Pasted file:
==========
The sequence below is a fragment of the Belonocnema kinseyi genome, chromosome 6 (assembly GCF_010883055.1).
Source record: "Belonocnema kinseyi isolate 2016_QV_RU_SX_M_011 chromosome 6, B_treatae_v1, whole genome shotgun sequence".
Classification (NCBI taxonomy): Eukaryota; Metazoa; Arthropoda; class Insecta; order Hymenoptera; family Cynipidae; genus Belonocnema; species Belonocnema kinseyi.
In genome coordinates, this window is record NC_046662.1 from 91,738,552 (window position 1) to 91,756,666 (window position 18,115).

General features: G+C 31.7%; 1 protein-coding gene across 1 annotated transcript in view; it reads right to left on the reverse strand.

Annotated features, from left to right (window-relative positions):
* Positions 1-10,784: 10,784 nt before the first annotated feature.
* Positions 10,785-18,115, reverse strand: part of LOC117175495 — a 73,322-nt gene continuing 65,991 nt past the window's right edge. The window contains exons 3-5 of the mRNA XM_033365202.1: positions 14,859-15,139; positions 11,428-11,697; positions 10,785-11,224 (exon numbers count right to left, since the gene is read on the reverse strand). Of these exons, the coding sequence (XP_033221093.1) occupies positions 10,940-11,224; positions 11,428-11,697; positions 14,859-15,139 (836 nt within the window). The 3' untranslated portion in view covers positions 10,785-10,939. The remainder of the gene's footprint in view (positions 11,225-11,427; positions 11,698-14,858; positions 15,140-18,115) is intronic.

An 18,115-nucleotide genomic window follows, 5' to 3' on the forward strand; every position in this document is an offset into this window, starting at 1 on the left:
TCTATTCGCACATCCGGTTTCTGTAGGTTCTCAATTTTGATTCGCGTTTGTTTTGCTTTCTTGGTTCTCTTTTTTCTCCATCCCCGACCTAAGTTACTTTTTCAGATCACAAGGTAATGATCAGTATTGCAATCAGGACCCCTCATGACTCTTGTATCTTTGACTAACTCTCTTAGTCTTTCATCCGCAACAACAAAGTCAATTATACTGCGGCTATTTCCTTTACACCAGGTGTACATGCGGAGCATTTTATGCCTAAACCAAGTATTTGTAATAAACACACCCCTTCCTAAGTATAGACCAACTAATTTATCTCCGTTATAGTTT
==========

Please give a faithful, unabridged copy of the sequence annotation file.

The sequence below is a fragment of the Belonocnema kinseyi genome, chromosome 6 (assembly GCF_010883055.1).
Source record: "Belonocnema kinseyi isolate 2016_QV_RU_SX_M_011 chromosome 6, B_treatae_v1, whole genome shotgun sequence".
Classification (NCBI taxonomy): Eukaryota; Metazoa; Arthropoda; class Insecta; order Hymenoptera; family Cynipidae; genus Belonocnema; species Belonocnema kinseyi.
In genome coordinates, this window is record NC_046662.1 from 91,738,552 (window position 1) to 91,756,666 (window position 18,115).

General features: G+C 31.7%; 1 protein-coding gene across 1 annotated transcript in view; it reads right to left on the reverse strand.

Annotated features, from left to right (window-relative positions):
* Positions 1-10,784: 10,784 nt before the first annotated feature.
* Positions 10,785-18,115, reverse strand: part of LOC117175495 — a 73,322-nt gene continuing 65,991 nt past the window's right edge. The window contains exons 3-5 of the mRNA XM_033365202.1: positions 14,859-15,139; positions 11,428-11,697; positions 10,785-11,224 (exon numbers count right to left, since the gene is read on the reverse strand). Of these exons, the coding sequence (XP_033221093.1) occupies positions 10,940-11,224; positions 11,428-11,697; positions 14,859-15,139 (836 nt within the window). The 3' untranslated portion in view covers positions 10,785-10,939. The remainder of the gene's footprint in view (positions 11,225-11,427; positions 11,698-14,858; positions 15,140-18,115) is intronic.

An 18,115-nucleotide genomic window follows, 5' to 3' on the forward strand; every position in this document is an offset into this window, starting at 1 on the left:
TCTATTCGCACATCCGGTTTCTGTAGGTTCTCAATTTTGATTCGCGTTTGTTTTGCTTTCTTGGTTCTCTTTTTTCTCCATCCCCGACCTAAGTTACTTTTTCAGATCACAAGGTAATGATCAGTATTGCAATCAGGACCCCTCATGACTCTTGTATCTTTGACTAACTCTCTTAGTCTTTCATCCGCAACAACAAAGTCAATTATACTGCGGCTATTTCCTTTACACCAGGTGTACATGCGGAGCATTTTATGCCTAAACCAAGTATTTGTAATAAACACACCCCTTCCTAAGTATAGACCAACTAATTTATCTCCGTTATAGTTT